Advice and suggestions on how to use video in English teaching.
Linh from Vietnam
You raise some interesting points. Let me address them, one by one.
- I think you’re right that showing your students English speaking videos that are way beyond their level is probably not going to be of much use. Apart from anything else, most students seem to go into a kind of mental hibernation when you sit them in front of a video screen. However, if you take just a short sequence of a film, and transcribe it beforehand – that can be quite useful. (You can get transcripts of many popular films and TV comedies off the Internet, too, which saves time.) Play the sequence (it may be just a couple of minutes) with the volume off, and get ideas as to what is happening, the relationship of the characters, what they might be saying, etc. Then play it with the sound up, and get them to note down any words or phrases they hear, compare notes, play it again, etc. Then hand out the transcription, and let them read and listen at the same time. This can be very satisfying, as they see the words “fall into place”. What’s more, they usually get a kick out of understanding a real video, as opposed to something made for students. However, the problem I have had with this approach is that the students want to continue and watch the whole film. Sometimes it’s better, therefore, to use a film they’ve already seen in their own language first.
- As for English-language films with English captions, these are an excellent resource. What skills are they employing? Well, it’s going to be different for every student – and finally it’s impossible to “get inside students’ heads” to work out what psychological processes are implicated at any one moment. But I would think that seeing the written version of what they are hearing is likely to reinforce both the listening skill (instant confirmation of hypotheses; matching of sound to symbol) and the reading skill, although perhaps to a lesser extent, since reading skills are usually better developed than listening ones. In other words, the stronger skill will reinforce the weaker. But the sheer challenge of reading at speed must be a good thing, too.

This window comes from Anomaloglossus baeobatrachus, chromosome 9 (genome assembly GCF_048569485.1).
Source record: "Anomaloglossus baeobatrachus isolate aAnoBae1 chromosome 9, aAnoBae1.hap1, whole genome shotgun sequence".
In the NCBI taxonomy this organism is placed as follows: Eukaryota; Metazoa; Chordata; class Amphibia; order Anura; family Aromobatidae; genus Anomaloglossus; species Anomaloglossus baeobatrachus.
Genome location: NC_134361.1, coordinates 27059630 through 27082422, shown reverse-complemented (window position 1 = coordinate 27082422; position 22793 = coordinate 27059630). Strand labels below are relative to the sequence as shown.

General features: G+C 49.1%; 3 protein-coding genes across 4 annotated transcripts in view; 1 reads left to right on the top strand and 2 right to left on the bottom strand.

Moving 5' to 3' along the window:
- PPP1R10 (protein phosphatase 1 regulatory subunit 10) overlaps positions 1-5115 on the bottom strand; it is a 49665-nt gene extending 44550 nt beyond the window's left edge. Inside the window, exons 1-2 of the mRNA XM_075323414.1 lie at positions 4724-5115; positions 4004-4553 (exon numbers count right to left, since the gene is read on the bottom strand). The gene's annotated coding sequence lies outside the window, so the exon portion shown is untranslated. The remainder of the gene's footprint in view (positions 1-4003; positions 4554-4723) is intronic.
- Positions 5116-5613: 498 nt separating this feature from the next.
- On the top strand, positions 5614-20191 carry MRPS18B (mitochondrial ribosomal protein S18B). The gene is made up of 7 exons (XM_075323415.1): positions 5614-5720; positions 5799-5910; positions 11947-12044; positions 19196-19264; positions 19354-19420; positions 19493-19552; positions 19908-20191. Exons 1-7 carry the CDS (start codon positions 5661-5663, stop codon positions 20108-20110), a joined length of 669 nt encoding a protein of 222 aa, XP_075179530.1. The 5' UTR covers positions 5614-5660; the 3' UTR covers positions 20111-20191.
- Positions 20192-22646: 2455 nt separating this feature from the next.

- I think this answers your last question: “if students simultaneously listen (to any source) and read what is being spoken, are they in fact practicing reading or listening? Or both? Or half of each? …” I think, finally, it doesn’t matter, but I’m convinced that the integration of the two “signals” is mutually supportive. I always like to hand out the script of a recorded listening text at some point, usually after having worked on building up the students’ comprehension first, through, for example, a sequence of tasks going from the very general to the quite specific. They then listen and read at the same time, so that the last pieces of the jigsaw puzzle fall into place. Most coursebooks include the transcripts of listening passages at the back, which I think is an excellent idea.
- Conversely, I think it really helps to hear a text read aloud, at some point in a reading activity. Again, hearing how a dense text is broken up into meaningful chunks can be extremely helpful in terms of comprehension. It’s important that the teacher does this, though, and not the students. If the students are reading aloud a text they haven’t fully understood, it is unlikely that they will “chunk” it effectively. Reading texts aloud is especially effective if they are literary texts, such as poems, where a lot of the communicative effect of the text is encoded in its sounds and rhythms.
- Of course, if students come to depend on always having the written word as reinforcement for listening, or the spoken word as reinforcement for reading, that can be counter-productive. At some point, they must learn to cope with a single-signal message, as opposed to a double-signal one, if they are ever going to be able to read and listen autonomously.